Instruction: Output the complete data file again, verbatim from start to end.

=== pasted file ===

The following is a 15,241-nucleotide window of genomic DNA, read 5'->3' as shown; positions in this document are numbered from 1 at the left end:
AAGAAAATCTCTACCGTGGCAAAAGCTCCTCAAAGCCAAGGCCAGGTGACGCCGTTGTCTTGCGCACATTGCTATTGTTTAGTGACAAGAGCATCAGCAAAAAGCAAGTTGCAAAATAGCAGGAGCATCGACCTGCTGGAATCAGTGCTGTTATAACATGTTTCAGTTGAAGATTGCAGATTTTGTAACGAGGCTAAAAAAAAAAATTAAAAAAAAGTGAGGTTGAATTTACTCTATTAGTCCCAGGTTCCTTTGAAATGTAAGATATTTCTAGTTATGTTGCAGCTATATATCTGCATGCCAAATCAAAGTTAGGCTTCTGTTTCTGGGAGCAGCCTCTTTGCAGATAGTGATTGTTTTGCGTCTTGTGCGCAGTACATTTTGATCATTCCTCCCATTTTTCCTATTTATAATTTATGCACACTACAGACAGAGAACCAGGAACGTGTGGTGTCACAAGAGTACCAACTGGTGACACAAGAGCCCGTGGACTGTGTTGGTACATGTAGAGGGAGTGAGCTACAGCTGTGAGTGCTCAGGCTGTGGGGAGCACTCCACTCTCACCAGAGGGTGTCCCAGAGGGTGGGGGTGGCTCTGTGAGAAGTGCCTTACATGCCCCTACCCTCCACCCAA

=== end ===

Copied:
The following is a 15,241-nucleotide window of genomic DNA, read 5'->3' as shown; positions in this document are numbered from 1 at the left end:
AAGAAAATCTCTACCGTGGCAAAAGCTCCTCAAAGCCAAGGCCAGGTGACGCCGTTGTCTTGCGCACATTGCTATTGTTTAGTGACAAGAGCATCAGCAAAAAGCAAGTTGCAAAATAGCAGGAGCATCGACCTGCTGGAATCAGTGCTGTTATAACATGTTTCAGTTGAAGATTGCAGATTTTGTAACGAGGCTAAAAAAAAAAATTAAAAAAAAGTGAGGTTGAATTTACTCTATTAGTCCCAGGTTCCTTTGAAATGTAAGATATTTCTAGTTATGTTGCAGCTATATATCTGCATGCCAAATCAAAGTTAGGCTTCTGTTTCTGGGAGCAGCCTCTTTGCAGATAGTGATTGTTTTGCGTCTTGTGCGCAGTACATTTTGATCATTCCTCCCATTTTTCCTATTTATAATTTATGCACACTACAGACAGAGAACCAGGAACGTGTGGTGTCACAAGAGTACCAACTGGTGACACAAGAGCCCGTGGACTGTGTTGGTACATGTAGAGGGAGTGAGCTACAGCTGTGAGTGCTCAGGCTGTGGGGAGCACTCCACTCTCACCAGAGGGTGTCCCAGAGGGTGGGGGTGGCTCTGTGAGAAGTGCCTTACATGCCCCTACCCTCCACCCAA